Tuesday, 24 January 2017
4E (Washington State Convention Center )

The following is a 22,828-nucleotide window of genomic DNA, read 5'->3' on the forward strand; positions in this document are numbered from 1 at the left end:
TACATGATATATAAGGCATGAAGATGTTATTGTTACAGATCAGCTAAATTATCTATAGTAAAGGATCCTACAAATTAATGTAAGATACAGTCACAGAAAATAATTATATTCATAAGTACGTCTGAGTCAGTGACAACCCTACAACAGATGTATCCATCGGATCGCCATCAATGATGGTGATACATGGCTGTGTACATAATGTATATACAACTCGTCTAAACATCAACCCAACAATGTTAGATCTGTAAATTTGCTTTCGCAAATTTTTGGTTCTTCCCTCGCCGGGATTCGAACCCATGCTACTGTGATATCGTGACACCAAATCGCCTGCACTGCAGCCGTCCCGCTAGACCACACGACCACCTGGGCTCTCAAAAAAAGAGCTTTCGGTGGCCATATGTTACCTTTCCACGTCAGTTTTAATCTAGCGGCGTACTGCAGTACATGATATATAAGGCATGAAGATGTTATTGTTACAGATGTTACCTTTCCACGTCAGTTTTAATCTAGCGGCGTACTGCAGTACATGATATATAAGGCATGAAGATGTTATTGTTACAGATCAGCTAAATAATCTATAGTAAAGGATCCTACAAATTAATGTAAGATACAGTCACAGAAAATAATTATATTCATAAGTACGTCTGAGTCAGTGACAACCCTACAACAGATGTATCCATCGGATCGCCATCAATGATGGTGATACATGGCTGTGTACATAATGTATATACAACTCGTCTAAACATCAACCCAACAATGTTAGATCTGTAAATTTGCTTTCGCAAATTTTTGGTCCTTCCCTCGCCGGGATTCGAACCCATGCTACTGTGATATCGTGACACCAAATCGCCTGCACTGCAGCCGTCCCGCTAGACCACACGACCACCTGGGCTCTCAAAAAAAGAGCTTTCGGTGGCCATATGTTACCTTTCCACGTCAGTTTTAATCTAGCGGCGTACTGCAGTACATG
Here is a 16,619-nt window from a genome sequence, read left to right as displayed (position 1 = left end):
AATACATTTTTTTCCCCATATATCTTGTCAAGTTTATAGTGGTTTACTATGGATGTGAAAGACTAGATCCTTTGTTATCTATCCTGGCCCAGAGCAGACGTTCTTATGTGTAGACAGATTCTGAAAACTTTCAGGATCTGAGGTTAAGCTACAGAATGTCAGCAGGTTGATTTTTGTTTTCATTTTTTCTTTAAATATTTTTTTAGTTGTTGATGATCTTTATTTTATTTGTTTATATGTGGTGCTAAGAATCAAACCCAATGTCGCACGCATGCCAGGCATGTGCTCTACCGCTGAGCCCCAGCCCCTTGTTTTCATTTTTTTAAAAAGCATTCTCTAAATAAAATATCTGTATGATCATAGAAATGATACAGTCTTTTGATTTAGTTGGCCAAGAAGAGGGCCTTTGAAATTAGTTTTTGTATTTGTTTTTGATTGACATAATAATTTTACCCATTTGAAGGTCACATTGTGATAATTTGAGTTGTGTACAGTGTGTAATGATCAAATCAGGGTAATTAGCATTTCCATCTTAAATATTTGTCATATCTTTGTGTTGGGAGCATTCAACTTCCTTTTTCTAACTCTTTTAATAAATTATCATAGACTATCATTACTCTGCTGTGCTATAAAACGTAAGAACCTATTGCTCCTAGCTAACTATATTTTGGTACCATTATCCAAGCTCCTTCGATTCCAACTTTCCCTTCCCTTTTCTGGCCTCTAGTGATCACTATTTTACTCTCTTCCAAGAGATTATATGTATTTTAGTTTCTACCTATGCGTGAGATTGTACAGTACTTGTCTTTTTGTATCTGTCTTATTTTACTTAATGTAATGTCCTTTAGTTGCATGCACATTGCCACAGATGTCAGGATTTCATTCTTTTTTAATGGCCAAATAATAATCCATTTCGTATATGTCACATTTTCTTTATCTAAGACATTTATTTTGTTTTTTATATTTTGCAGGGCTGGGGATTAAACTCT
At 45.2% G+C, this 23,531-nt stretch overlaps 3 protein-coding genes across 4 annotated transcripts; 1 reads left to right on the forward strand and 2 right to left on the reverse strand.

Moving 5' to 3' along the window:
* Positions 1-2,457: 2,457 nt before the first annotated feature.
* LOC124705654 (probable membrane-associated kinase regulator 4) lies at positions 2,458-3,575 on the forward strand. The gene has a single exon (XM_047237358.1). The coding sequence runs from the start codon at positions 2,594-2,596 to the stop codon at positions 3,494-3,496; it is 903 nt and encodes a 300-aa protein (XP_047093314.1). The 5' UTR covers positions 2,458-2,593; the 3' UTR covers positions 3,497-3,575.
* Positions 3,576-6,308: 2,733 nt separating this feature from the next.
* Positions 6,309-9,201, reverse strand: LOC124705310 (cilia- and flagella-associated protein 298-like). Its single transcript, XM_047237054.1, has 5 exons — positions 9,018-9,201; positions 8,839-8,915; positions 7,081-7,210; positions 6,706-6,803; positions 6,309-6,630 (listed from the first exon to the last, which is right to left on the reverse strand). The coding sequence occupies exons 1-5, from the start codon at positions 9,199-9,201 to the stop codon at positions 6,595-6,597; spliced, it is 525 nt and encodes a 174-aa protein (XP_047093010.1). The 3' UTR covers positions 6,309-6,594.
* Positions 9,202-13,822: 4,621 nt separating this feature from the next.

An important aspect of space weather is the energy distribution of charged particles trapped in Earth’s magnetic field. These energetic particles, in particular the Van Allen radiation belts, pose hazards to astronauts and spacecraft. Geostationary orbit is a particularly important location for many communications, navigation, and weather forecasting satellites but also includes the outer edge of the Van Allen radiation belts. Radiation levels in these belts are controlled in part by interactions between these trapped charged particles and electromagnetic waves in the magnetosphere. Since 1994, NOAA’s geostationary satellites have measured variations in the magnetic field using magnetometers, at sufficiently high temporal resolution to resolve several classes of these waves. However, the overwhelming majority of the highest resolution measurements have not been accessible for scientific study due to infrastructure limitations. In preparation for the upcoming GOES-R era (first launch expected in 2016), the NOAA National Centers for Environmental Information (NCEI), through a NOAA Big Earth Data Initiative, have begun an effort to modernize the archive of geostationary magnetic measurements from GOES-8 through GOES-15, creating official environmental data records (EDR) appropriate for scientific investigations with content and format equivalent to the GOES-R Magnetometer Coordina te Systems Level 2 product. The newly processed data sets will include a variety of features, such as better calibration parameters, updated quality flagging, vector measurements in relevant coordinate systems, and unified standard formatting, among others. Several collaborative scientific studies will be leveraged to optimize the value of the upcoming public EDRs. In particular, we will present our recent study of quasi-sinusoidal magnetospheric fluctuations potentially indicative of global mode field line resonances during a 4 month period overlapping the period of operation of the low earth orbit NASA Space Technology 5 (ST-5) mission. The results presented include wave properties such as frequency, power/amplitude, duration and local time.
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